On the other hand, an excess iodine intake causes a condition called hyperthyroidism or Graves disease.
Hyperthyroidism indicates an increased thyroid hormone synthesis. In other words, the thyroid gland is overactive. The most common cause is an overproduction of thyroid hormones by the entire thyroid gland. Common symptoms include weight loss, sweating and a rapid heartbeat.
This condition is common among people living in the northern coastal regions of Japan that have been found to have iodine intakes ranging from 50,000 to 80,000 mcg (50-80 mg) of iodine/day due to a large amount of seaweed in the diet. Seaweed (along with fish and other seafood) is one of the best sources of iodine. This is because they can concentrate iodine from seawater (which is a great source of iodine).
Elemental iodine in the ocean rises into the atmosphere and returns to the soil through rainfall. Mountainous areas like the Alps, Andes and Himalayas (areas with frequent flooding) typically have iodine-deficient soil.
We can find iodine in a range of foods in our diet, the richest sources being fish, seafood, iodised salt, seaweed, milk and dairy products. In general, white fish (haddock, cod) contains more iodine than oily fish (tuna, salmon). However products like plant-based milks are not fortified with iodine and therefore have a low iodine content.
In general, plant-based food (with the exception of seaweed and sea vegetables) does not provide an adequate dietary iodine intake, and quite often vegan and vegetarians can develop iodine deficiency (even if they live in iodine-sufficient areas). Furthermore, pregnant women are still a high-risk group for iodine deficiency. In the UK, 60% of pregnant women do not meet the WHO recommended intake (see above).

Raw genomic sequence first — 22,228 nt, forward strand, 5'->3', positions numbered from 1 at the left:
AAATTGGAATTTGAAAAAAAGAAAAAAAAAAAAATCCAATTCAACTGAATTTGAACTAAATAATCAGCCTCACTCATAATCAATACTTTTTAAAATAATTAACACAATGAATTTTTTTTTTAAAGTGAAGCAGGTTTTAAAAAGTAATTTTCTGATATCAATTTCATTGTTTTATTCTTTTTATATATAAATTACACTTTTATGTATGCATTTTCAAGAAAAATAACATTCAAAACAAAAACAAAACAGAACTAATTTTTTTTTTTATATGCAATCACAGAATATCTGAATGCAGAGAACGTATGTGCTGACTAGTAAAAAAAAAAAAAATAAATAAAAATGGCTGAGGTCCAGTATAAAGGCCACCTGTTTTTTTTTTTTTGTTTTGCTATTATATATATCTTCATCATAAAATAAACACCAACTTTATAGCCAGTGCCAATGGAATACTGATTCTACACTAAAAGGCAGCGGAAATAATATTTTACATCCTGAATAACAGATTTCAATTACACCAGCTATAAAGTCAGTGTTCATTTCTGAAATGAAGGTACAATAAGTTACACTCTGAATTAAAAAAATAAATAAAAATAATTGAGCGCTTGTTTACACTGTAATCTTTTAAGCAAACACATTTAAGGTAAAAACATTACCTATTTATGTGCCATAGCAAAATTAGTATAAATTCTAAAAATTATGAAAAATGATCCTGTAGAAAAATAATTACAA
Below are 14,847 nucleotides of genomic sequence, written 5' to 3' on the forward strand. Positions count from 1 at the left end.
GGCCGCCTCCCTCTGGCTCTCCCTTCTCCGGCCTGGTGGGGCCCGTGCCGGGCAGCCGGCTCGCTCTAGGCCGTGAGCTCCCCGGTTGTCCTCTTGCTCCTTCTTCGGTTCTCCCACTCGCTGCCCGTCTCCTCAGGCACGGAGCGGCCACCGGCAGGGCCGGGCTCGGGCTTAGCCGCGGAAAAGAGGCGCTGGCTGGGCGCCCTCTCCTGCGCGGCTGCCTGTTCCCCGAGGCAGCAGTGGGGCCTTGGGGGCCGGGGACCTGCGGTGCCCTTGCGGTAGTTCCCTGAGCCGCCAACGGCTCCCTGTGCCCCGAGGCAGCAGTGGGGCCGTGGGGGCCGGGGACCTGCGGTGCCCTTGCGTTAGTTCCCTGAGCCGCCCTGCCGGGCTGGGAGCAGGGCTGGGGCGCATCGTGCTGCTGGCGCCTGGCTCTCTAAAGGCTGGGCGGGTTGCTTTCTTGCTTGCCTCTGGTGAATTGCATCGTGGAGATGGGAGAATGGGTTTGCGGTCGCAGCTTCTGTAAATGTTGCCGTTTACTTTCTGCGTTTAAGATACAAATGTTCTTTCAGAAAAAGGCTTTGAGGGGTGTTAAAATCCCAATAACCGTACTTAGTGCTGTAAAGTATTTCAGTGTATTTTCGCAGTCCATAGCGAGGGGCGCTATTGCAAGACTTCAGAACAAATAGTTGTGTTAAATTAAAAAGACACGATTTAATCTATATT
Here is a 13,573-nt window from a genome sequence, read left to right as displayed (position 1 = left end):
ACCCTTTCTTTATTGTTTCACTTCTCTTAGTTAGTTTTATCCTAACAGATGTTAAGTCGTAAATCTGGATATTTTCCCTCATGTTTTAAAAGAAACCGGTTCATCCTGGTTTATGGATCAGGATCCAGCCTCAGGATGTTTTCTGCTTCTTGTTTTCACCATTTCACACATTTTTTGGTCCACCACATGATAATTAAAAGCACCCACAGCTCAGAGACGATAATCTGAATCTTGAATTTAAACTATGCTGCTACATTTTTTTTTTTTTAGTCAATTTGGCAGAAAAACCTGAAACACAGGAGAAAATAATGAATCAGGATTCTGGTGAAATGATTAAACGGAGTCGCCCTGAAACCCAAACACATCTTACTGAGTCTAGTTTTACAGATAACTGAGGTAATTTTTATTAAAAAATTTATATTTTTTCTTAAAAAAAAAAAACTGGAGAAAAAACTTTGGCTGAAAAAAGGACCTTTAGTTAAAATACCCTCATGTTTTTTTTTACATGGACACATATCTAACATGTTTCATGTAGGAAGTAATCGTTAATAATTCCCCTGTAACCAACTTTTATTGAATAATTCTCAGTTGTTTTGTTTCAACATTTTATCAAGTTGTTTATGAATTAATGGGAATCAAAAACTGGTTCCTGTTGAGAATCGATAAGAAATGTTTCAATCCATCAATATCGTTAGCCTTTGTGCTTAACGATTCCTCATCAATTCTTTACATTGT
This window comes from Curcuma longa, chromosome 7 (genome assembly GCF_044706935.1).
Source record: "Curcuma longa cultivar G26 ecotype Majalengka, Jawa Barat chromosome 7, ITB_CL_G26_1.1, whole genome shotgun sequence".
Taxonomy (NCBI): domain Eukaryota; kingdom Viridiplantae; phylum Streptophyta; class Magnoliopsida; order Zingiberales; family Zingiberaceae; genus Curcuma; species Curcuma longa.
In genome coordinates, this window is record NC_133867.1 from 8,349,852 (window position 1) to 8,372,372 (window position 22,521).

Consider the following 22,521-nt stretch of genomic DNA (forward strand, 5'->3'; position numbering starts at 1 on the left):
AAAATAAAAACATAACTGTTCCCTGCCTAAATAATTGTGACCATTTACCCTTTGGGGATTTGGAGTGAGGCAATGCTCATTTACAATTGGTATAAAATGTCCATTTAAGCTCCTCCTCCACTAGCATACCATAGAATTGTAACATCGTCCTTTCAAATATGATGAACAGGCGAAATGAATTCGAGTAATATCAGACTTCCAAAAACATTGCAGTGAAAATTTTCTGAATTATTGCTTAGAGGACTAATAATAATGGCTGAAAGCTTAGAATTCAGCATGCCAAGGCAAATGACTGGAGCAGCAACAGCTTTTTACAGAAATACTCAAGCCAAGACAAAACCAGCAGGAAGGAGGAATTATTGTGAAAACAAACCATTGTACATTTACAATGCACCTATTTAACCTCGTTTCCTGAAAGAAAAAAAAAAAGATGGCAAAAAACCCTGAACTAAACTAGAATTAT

To address this issue, more than 120 countries have implemented salt iodisation and food fortification strategies. It is the main method of iodine prophylaxis worldwide, first proposed in 1820. However, in some countries like the UK, salt iodisation is voluntary.
The final goal of worldwide salt iodisation programmes is to ensure that 90% of households consume iodised salt. Currently, an estimated 70% of households use iodised salt. The percentage of households using iodised salt varies from country to country, from a low of 50% coverage in Europe to a high of 86% in Latin America and the Caribbean.
Therefore, to address IDD and increase iodine in your diet, we recommend you consume iodised salt along with fish and seafood. We recommend trying to consume fish twice a week (ideally only one of which being oily fish) and trying out a pescatarian diet. For vegan or vegetarians, we recommend a diet rich in sea vegetables such as nori, kelp and wakame, along with some iodine supplements if you know that you're not hitting that ideal iodine intake!